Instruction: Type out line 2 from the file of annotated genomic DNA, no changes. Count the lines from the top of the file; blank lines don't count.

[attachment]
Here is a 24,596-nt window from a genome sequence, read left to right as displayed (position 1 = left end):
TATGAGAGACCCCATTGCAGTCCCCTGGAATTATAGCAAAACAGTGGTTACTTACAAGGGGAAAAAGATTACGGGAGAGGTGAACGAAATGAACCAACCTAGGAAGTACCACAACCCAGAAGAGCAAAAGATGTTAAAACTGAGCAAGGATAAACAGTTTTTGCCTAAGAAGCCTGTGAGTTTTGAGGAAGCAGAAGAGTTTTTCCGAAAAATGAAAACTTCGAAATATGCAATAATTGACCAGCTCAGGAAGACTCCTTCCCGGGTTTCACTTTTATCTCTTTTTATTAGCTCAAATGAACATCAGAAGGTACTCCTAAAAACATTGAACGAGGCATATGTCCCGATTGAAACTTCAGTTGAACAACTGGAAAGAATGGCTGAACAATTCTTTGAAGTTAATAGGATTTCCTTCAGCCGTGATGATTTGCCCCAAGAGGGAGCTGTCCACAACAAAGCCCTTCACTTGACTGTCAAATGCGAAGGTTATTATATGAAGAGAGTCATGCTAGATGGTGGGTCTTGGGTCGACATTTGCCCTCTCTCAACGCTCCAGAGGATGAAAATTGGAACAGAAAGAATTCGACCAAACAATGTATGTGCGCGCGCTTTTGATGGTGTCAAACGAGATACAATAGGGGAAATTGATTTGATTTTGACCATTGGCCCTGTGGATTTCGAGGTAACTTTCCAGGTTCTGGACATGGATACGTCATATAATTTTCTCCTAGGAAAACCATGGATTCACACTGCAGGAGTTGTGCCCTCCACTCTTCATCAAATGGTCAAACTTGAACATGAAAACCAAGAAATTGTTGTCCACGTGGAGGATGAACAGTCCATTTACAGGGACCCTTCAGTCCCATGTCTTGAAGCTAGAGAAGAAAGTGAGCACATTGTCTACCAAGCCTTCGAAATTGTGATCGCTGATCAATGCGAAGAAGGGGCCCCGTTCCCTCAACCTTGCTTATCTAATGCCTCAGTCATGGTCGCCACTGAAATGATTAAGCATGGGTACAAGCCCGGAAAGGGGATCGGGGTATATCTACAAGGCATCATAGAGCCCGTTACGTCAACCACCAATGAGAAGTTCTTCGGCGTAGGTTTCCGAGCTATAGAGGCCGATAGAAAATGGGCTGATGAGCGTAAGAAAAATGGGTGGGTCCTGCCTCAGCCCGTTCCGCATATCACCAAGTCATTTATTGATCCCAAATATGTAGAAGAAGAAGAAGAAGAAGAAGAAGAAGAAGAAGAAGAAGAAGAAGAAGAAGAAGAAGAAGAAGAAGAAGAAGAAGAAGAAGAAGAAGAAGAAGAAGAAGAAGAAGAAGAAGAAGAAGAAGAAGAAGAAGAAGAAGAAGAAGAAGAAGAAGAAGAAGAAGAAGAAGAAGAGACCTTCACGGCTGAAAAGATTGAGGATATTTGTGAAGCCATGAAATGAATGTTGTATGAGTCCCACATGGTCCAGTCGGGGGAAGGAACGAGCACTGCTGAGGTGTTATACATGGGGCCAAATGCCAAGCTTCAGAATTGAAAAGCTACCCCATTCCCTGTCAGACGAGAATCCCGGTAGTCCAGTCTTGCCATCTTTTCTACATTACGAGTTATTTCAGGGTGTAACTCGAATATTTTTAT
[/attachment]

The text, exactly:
TATGAGAGACCCCATTGCAGTCCCCTGGAATTATAGCAAAACAGTGGTTACTTACAAGGGGAAAAAGATTACGGGAGAGGTGAACGAAATGAACCAACCTAGGAAGTACCACAACCCAGAAGAGCAAAAGATGTTAAAACTGAGCAAGGATAAACAGTTTTTGCCTAAGAAGCCTGTGAGTTTTGAGGAAGCAGAAGAGTTTTTCCGAAAAATGAAAACTTCGAAATATGCAATAATTGACCAGCTCAGGAAGACTCCTTCCCGGGTTTCACTTTTATCTCTTTTTATTAGCTCAAATGAACATCAGAAGGTACTCCTAAAAACATTGAACGAGGCATATGTCCCGATTGAAACTTCAGTTGAACAACTGGAAAGAATGGCTGAACAATTCTTTGAAGTTAATAGGATTTCCTTCAGCCGTGATGATTTGCCCCAAGAGGGAGCTGTCCACAACAAAGCCCTTCACTTGACTGTCAAATGCGAAGGTTATTATATGAAGAGAGTCATGCTAGATGGTGGGTCTTGGGTCGACATTTGCCCTCTCTCAACGCTCCAGAGGATGAAAATTGGAACAGAAAGAATTCGACCAAACAATGTATGTGCGCGCGCTTTTGATGGTGTCAAACGAGATACAATAGGGGAAATTGATTTGATTTTGACCATTGGCCCTGTGGATTTCGAGGTAACTTTCCAGGTTCTGGACATGGATACGTCATATAATTTTCTCCTAGGAAAACCATGGATTCACACTGCAGGAGTTGTGCCCTCCACTCTTCATCAAATGGTCAAACTTGAACATGAAAACCAAGAAATTGTTGTCCACGTGGAGGATGAACAGTCCATTTACAGGGACCCTTCAGTCCCATGTCTTGAAGCTAGAGAAGAAAGTGAGCACATTGTCTACCAAGCCTTCGAAATTGTGATCGCTGATCAATGCGAAGAAGGGGCCCCGTTCCCTCAACCTTGCTTATCTAATGCCTCAGTCATGGTCGCCACTGAAATGATTAAGCATGGGTACAAGCCCGGAAAGGGGATCGGGGTATATCTACAAGGCATCATAGAGCCCGTTACGTCAACCACCAATGAGAAGTTCTTCGGCGTAGGTTTCCGAGCTATAGAGGCCGATAGAAAATGGGCTGATGAGCGTAAGAAAAATGGGTGGGTCCTGCCTCAGCCCGTTCCGCATATCACCAAGTCATTTATTGATCCCAAATATGTAGAAGAAGAAGAAGAAGAAGAAGAAGAAGAAGAAGAAGAAGAAGAAGAAGAAGAAGAAGAAGAAGAAGAAGAAGAAGAAGAAGAAGAAGAAGAAGAAGAAGAAGAAGAAGAAGAAGAAGAAGAAGAAGAAGAAGAAGAAGAAGAAGAAGAAGAAGAAGAAGAAGAAGAAGAGACCTTCACGGCTGAAAAGATTGAGGATATTTGTGAAGCCATGAAATGAATGTTGTATGAGTCCCACATGGTCCAGTCGGGGGAAGGAACGAGCACTGCTGAGGTGTTATACATGGGGCCAAATGCCAAGCTTCAGAATTGAAAAGCTACCCCATTCCCTGTCAGACGAGAATCCCGGTAGTCCAGTCTTGCCATCTTTTCTACATTACGAGTTATTTCAGGGTGTAACTCGAATATTTTTAT